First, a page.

Monday, 6 January 2014

a happy new year

We make good progress on our first day cycling in Turkey.  We haven't been on such a big road for ages, but there is little traffic and we have plenty of space on the hard shoulder.  The day is grey and not so warm, but perfect for cycling.  Our road takes us through olive groves and fallow fields, around headlands and into a large bay with our first surprise.  What looks like a village on our map is in fact a very large town - sprawling right acoss to the other side.  Hmm.  We were hoping for a wild camp around here.  After crossing the bay the light is fading so we start looking for somewhere to camp.  Along the inland side of the road is strip development - short roads to houses ending in olive groves.  We check out a couple that have been ploughed and are either too bumpy or too muddy, before finding one that is fine.  If we pitch the tent in the right place we can't be seen from the main road or from the houses overlooking on one side. Phew.

picnic spot
The next day we pass through a few villages built up along the highway, all bland concrete blocks, a bit scruffy, it remind us of China.  Everything looks like it was built in a hurry.  It probably was.  We stop at a roadside tap for water and a man selling oranges insists we take some for free.  And then we begin to climb away from the the coast, slowly contouring up the hillside. The wide new road shrinks to the narrow old one, and sometimes its a problem on the tight bends with trucks heading in both directions.  We climb through pine trees and onto a rolling plateau, finally pulling up at about 4pm by a farm track leading into some fields.  Gayle goes off to explore and finds the perfect spot up above the main road in an unused field.  Most of the fields have been ploughed which makes for lousy camping, so this is a real find.  The field has hedgerows and as the sun sets we muse how we could be in England.  From somewhere far off wafts the sound of the muezzin's call to prayer.

just like home
In Çanakkale we find Özgür's house easily.  It is in the city centre, right by the port, down a little lane in amongst all the shops, cafe's and bars and it is 'compact and bijoux' - completely overshadowed by the surrounding buildings.  Inside it's toasty warm.  Özgür invites us to lock our bikes to his under the window and bring our bags inside.  There are moments like these when I pause a moment and think "Are you sure?" Will they still be there in an hour?? We are introduced to Cengiz, an old friend from home. Soon we are tucking into some of Cengiz's tasty cooking.  Another friend, Selin, calls in and soon we are walking through the town, along the seafront in a brisk wind that finally turns us around and back to one of the more popular cafes where there are gas heaters to keep the punters warm.  Looking around, every table is taken.  There are family groups playing cards, men playing 'okey' (which looks like a cross between dominoes and mah jong), and lots of glasses of tea. Later on we go to a a bar where a friend is singing in a band.  It's a bizarre night out - the rock band start with a strange song about haricot beans but then unravel to heavy metal and old rock 'n' roll covers.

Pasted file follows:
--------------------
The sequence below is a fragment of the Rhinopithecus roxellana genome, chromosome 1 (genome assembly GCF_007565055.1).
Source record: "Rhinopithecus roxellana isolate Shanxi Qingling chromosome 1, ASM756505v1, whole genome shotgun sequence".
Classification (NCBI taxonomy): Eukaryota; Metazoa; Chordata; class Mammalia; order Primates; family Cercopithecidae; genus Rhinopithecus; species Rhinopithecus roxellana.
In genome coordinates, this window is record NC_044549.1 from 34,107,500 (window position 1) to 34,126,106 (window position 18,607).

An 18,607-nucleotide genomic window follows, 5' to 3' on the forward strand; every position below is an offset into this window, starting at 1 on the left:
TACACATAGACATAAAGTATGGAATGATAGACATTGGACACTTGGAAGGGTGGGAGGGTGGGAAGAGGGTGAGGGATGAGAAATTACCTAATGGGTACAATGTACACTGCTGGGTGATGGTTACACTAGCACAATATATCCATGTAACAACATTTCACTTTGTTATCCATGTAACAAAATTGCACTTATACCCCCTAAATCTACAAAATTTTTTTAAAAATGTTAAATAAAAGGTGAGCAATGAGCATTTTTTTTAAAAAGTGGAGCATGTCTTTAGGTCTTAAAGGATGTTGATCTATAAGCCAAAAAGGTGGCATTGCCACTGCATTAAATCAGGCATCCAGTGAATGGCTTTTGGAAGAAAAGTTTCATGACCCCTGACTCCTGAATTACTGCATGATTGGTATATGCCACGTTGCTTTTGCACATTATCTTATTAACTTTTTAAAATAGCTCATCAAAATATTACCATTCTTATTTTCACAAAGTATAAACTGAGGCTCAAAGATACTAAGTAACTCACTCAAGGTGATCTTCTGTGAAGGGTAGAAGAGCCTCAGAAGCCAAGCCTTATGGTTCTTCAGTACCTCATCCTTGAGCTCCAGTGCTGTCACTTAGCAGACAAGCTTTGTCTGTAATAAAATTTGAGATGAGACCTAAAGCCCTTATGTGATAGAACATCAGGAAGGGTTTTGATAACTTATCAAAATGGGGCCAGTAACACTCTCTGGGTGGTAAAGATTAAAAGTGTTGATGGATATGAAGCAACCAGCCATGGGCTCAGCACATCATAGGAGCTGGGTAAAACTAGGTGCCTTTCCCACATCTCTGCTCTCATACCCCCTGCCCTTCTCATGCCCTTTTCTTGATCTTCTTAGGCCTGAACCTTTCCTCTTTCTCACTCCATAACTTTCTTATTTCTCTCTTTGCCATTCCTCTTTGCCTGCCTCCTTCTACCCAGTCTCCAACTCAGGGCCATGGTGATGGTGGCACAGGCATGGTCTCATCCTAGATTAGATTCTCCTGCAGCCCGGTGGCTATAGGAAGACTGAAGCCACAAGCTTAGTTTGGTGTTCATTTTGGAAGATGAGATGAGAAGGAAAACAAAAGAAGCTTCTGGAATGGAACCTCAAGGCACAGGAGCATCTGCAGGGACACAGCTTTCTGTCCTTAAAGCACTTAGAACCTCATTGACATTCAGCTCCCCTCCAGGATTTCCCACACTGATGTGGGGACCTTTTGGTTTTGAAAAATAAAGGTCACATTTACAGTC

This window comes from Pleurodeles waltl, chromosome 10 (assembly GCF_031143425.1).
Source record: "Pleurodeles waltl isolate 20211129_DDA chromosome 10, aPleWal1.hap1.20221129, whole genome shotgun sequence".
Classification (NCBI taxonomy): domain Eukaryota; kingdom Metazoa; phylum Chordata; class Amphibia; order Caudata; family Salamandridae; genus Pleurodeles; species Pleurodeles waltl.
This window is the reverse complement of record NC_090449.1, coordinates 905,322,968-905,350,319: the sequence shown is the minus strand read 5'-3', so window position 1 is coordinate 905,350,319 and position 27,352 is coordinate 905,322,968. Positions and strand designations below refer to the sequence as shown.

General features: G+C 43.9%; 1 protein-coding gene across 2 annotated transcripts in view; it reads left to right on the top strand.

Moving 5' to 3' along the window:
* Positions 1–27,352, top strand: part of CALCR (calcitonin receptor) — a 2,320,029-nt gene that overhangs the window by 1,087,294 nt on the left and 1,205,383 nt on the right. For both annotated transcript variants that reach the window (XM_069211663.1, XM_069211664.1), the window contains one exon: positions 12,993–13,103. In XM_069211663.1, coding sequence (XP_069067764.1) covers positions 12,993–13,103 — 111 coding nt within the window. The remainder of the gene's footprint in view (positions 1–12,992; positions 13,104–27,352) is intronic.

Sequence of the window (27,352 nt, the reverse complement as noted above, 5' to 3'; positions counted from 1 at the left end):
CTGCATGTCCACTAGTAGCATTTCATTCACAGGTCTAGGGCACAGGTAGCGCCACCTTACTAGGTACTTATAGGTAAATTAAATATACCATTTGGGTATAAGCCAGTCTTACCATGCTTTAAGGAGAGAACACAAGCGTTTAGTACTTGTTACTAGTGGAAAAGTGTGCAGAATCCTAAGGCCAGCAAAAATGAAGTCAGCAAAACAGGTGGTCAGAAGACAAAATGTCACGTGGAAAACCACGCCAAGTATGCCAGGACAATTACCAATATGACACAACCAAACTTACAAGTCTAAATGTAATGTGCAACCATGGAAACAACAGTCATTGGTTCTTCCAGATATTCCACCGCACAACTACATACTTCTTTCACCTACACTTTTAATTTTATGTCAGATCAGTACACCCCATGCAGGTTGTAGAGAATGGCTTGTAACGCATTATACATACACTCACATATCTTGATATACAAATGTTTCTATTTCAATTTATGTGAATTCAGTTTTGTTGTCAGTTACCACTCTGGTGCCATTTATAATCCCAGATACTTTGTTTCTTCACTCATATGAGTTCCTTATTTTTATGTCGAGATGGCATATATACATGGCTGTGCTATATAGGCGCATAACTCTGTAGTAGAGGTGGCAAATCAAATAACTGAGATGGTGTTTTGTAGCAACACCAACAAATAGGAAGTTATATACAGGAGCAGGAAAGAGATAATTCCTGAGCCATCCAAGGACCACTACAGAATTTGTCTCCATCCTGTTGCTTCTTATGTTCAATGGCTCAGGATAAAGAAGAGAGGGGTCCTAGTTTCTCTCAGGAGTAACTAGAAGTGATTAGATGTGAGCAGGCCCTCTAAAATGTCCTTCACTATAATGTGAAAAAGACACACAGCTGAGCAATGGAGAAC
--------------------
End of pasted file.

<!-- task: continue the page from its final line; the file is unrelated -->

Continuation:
Özgür is a school counsellor at a local high school and we soon learn that he is the most active Couch Surfing host here.  But perhaps not for long.  He'd like to move to Istanbul where there's more happening.  Cengiz is starting to look for a new job, having quit as a mechanical engineer a year ago to travel around Turkey.  The next day he takes us over the water to look at the old war defences guarding the Dardanelle Straits.  He seemed quiet when we first arrived but now he can't stop talking! These two friends taught themselves to play the bağlama - a traditional Turkish stringed instrument with seven strings - and play and sing with Selin for us.  It's a wonderful sound - many of the old songs have quite sad melodies.   
Cengiz, Özgür and Selin make music

We are invited by Özgür to stay another day longer and to share in the new year celebrations with them. We are very happy to spend a little more time with them - to hear them talk about their lives, their hopes for the future.  I guess New Year has this effect.  Another John from England joins us for the night - he also wanted to couch surf with Özgür but we had written sooner.  The town is busy and the all-important beer run is made to the offie before the 10pm sales curfew - a recent new law restricting the sale of alcohol.  But nowhere is rowdy and we only see one fella the worse for drink.  In the open square by the port a band plays on a stage and fireworks are set off.  We are treated once again to Cengiz and Özgür duetting with guitar and bağlama before finally hitting the sack, very very happy.

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